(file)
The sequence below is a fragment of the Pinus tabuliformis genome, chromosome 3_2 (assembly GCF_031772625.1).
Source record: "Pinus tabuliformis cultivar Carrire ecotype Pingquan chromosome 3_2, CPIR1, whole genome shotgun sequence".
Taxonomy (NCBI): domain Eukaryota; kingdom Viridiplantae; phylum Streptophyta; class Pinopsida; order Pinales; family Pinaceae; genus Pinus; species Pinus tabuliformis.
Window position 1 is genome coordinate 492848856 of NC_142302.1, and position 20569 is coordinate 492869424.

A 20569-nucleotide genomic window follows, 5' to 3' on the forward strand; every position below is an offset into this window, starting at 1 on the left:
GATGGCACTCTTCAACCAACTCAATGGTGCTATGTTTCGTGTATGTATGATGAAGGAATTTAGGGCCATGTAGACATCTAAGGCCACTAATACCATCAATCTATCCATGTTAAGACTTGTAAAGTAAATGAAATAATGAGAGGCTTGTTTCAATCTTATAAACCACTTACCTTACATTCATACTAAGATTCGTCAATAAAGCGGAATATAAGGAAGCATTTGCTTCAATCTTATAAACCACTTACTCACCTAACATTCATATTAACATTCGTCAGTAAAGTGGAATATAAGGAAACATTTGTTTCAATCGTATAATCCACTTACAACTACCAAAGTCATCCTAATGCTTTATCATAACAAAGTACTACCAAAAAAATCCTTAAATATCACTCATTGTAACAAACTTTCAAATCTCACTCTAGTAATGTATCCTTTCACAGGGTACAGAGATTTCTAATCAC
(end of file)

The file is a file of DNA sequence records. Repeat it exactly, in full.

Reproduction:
The sequence below is a fragment of the Pinus tabuliformis genome, chromosome 3_2 (assembly GCF_031772625.1).
Source record: "Pinus tabuliformis cultivar Carrire ecotype Pingquan chromosome 3_2, CPIR1, whole genome shotgun sequence".
Taxonomy (NCBI): domain Eukaryota; kingdom Viridiplantae; phylum Streptophyta; class Pinopsida; order Pinales; family Pinaceae; genus Pinus; species Pinus tabuliformis.
Window position 1 is genome coordinate 492848856 of NC_142302.1, and position 20569 is coordinate 492869424.

A 20569-nucleotide genomic window follows, 5' to 3' on the forward strand; every position below is an offset into this window, starting at 1 on the left:
GATGGCACTCTTCAACCAACTCAATGGTGCTATGTTTCGTGTATGTATGATGAAGGAATTTAGGGCCATGTAGACATCTAAGGCCACTAATACCATCAATCTATCCATGTTAAGACTTGTAAAGTAAATGAAATAATGAGAGGCTTGTTTCAATCTTATAAACCACTTACCTTACATTCATACTAAGATTCGTCAATAAAGCGGAATATAAGGAAGCATTTGCTTCAATCTTATAAACCACTTACTCACCTAACATTCATATTAACATTCGTCAGTAAAGTGGAATATAAGGAAACATTTGTTTCAATCGTATAATCCACTTACAACTACCAAAGTCATCCTAATGCTTTATCATAACAAAGTACTACCAAAAAAATCCTTAAATATCACTCATTGTAACAAACTTTCAAATCTCACTCTAGTAATGTATCCTTTCACAGGGTACAGAGATTTCTAATCAC